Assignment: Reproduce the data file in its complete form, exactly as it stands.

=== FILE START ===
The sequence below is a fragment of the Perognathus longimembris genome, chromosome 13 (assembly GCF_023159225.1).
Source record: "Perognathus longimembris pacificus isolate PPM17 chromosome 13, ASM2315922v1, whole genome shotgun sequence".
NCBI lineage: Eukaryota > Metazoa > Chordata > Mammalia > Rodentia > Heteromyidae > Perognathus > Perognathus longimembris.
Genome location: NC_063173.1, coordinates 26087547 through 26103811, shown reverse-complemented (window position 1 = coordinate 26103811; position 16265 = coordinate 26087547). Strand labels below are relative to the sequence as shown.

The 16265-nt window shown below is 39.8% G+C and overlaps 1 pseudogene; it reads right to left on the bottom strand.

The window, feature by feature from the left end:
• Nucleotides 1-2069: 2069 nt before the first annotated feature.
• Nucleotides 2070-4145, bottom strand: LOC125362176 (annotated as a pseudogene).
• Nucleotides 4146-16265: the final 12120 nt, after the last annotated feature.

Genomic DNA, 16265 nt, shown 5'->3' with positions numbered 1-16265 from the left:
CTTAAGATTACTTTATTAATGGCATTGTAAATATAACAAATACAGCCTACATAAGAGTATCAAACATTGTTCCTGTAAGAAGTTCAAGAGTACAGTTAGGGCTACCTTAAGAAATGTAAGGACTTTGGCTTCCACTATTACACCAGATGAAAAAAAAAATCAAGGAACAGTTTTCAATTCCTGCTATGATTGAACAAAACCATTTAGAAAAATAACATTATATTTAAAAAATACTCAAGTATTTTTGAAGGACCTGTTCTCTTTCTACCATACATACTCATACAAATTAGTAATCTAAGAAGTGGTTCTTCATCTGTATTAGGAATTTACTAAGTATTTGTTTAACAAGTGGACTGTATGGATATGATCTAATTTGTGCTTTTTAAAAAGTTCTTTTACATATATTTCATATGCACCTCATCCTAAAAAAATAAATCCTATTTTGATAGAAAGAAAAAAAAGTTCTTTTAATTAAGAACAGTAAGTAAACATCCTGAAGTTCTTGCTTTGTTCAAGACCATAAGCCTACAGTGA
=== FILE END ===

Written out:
The sequence below is a fragment of the Perognathus longimembris genome, chromosome 13 (assembly GCF_023159225.1).
Source record: "Perognathus longimembris pacificus isolate PPM17 chromosome 13, ASM2315922v1, whole genome shotgun sequence".
NCBI lineage: Eukaryota > Metazoa > Chordata > Mammalia > Rodentia > Heteromyidae > Perognathus > Perognathus longimembris.
Genome location: NC_063173.1, coordinates 26087547 through 26103811, shown reverse-complemented (window position 1 = coordinate 26103811; position 16265 = coordinate 26087547). Strand labels below are relative to the sequence as shown.

The 16265-nt window shown below is 39.8% G+C and overlaps 1 pseudogene; it reads right to left on the bottom strand.

The window, feature by feature from the left end:
• Nucleotides 1-2069: 2069 nt before the first annotated feature.
• Nucleotides 2070-4145, bottom strand: LOC125362176 (annotated as a pseudogene).
• Nucleotides 4146-16265: the final 12120 nt, after the last annotated feature.

Genomic DNA, 16265 nt, shown 5'->3' with positions numbered 1-16265 from the left:
CTTAAGATTACTTTATTAATGGCATTGTAAATATAACAAATACAGCCTACATAAGAGTATCAAACATTGTTCCTGTAAGAAGTTCAAGAGTACAGTTAGGGCTACCTTAAGAAATGTAAGGACTTTGGCTTCCACTATTACACCAGATGAAAAAAAAAATCAAGGAACAGTTTTCAATTCCTGCTATGATTGAACAAAACCATTTAGAAAAATAACATTATATTTAAAAAATACTCAAGTATTTTTGAAGGACCTGTTCTCTTTCTACCATACATACTCATACAAATTAGTAATCTAAGAAGTGGTTCTTCATCTGTATTAGGAATTTACTAAGTATTTGTTTAACAAGTGGACTGTATGGATATGATCTAATTTGTGCTTTTTAAAAAGTTCTTTTACATATATTTCATATGCACCTCATCCTAAAAAAATAAATCCTATTTTGATAGAAAGAAAAAAAAGTTCTTTTAATTAAGAACAGTAAGTAAACATCCTGAAGTTCTTGCTTTGTTCAAGACCATAAGCCTACAGTGA